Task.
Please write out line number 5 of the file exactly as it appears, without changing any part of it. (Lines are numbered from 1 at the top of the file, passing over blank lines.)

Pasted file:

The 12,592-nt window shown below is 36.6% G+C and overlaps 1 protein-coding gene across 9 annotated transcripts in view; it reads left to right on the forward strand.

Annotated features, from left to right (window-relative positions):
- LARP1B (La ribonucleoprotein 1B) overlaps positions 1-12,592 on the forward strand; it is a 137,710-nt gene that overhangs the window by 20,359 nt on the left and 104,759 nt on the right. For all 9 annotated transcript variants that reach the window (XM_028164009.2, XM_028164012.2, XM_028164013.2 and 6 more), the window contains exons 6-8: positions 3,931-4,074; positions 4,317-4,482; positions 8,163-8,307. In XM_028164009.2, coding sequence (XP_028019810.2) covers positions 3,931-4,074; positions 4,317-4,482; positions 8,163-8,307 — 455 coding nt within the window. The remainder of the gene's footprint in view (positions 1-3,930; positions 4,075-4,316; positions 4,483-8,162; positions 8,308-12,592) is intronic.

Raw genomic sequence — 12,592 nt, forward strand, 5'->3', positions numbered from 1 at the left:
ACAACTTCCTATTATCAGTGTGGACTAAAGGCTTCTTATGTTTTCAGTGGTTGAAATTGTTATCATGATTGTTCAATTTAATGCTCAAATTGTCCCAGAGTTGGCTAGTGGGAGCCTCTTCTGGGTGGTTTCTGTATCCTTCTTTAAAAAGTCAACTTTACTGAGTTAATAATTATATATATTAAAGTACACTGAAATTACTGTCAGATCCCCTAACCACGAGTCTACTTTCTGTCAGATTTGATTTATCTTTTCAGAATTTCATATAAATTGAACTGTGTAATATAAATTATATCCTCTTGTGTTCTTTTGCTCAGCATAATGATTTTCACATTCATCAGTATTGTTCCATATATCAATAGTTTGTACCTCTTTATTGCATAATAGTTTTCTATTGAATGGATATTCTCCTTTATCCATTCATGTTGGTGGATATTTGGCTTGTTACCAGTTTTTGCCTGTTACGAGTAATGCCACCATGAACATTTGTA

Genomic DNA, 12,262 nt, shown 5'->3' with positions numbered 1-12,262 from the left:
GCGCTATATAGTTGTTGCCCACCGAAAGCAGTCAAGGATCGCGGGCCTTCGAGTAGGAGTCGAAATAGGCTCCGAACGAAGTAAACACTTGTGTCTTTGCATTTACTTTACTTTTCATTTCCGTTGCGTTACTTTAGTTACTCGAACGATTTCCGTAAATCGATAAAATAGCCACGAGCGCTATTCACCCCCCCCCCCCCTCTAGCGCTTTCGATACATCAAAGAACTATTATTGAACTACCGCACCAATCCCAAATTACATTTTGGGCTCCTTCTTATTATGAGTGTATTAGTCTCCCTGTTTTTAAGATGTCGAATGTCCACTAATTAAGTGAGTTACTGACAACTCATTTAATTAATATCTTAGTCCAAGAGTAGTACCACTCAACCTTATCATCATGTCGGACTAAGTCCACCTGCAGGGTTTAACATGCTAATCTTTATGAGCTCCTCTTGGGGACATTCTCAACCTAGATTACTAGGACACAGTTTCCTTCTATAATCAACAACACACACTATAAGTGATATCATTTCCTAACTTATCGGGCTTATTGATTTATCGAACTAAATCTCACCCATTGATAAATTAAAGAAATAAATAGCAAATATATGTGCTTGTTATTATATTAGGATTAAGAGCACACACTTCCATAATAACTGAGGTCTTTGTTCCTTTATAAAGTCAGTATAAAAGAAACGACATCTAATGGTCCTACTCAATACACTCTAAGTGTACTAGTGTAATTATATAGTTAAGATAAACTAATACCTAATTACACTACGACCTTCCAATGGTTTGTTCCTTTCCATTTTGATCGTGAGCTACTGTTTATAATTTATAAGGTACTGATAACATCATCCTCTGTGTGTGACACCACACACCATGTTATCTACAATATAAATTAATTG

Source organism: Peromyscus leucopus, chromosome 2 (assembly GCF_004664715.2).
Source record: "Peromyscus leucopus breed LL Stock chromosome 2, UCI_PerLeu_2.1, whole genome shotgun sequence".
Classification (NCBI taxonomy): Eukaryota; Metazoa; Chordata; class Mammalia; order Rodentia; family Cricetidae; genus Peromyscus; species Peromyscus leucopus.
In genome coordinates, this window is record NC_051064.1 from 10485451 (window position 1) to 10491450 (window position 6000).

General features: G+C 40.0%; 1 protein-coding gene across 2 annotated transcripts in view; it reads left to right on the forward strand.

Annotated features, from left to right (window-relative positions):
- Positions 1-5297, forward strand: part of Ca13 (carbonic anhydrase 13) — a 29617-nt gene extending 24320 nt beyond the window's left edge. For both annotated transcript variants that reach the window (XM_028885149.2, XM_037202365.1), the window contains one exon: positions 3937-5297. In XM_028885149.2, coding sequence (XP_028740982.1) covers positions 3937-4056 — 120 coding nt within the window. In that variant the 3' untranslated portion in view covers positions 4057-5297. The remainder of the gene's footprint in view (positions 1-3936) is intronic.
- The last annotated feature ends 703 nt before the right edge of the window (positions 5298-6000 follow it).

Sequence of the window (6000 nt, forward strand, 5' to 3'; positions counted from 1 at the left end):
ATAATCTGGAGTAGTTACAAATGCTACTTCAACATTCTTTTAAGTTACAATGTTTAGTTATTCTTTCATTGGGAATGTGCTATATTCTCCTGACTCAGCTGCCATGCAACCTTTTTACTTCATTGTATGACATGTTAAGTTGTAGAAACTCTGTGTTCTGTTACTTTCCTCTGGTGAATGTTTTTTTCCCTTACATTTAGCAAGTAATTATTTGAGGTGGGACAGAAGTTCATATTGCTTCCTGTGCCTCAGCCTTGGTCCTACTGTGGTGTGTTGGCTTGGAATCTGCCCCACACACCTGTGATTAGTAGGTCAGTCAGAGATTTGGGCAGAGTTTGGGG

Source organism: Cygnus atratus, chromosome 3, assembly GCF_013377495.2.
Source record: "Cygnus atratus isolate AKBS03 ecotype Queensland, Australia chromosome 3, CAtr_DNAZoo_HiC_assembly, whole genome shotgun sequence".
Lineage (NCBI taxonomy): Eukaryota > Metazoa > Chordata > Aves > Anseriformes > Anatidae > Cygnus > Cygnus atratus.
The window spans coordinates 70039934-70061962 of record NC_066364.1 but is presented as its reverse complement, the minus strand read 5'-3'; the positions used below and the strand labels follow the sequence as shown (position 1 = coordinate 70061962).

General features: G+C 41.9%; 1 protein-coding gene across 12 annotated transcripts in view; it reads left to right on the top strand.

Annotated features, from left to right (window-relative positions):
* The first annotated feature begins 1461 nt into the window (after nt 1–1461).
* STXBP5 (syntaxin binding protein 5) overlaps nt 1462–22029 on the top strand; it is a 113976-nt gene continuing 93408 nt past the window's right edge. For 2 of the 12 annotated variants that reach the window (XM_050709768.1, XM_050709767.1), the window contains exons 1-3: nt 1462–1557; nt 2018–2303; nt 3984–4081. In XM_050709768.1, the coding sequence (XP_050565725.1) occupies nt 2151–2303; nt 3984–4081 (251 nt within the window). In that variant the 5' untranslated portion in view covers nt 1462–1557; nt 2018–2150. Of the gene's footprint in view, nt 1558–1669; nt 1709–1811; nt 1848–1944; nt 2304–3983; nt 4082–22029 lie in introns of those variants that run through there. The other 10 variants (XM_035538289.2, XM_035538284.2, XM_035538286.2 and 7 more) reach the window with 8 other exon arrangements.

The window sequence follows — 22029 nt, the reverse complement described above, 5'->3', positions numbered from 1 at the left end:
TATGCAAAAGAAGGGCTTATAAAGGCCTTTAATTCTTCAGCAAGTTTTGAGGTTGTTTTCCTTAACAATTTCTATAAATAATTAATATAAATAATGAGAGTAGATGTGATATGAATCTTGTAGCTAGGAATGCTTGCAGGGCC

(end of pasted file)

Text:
ACAACTTCCTATTATCAGTGTGGACTAAAGGCTTCTTATGTTTTCAGTGGTTGAAATTGTTATCATGATTGTTCAATTTAATGCTCAAATTGTCCCAGAGTTGGCTAGTGGGAGCCTCTTCTGGGTGGTTTCTGTATCCTTCTTTAAAAAGTCAACTTTACTGAGTTAATAATTATATATATTAAAGTACACTGAAATTACTGTCAGATCCCCTAACCACGAGTCTACTTTCTGTCAGATTTGATTTATCTTTTCAGAATTTCATATAAATTGAACTGTGTAATATAAATTATATCCTCTTGTGTTCTTTTGCTCAGCATAATGATTTTCACATTCATCAGTATTGTTCCATATATCAATAGTTTGTACCTCTTTATTGCATAATAGTTTTCTATTGAATGGATATTCTCCTTTATCCATTCATGTTGGTGGATATTTGGCTTGTTACCAGTTTTTGCCTGTTACGAGTAATGCCACCATGAACATTTGTA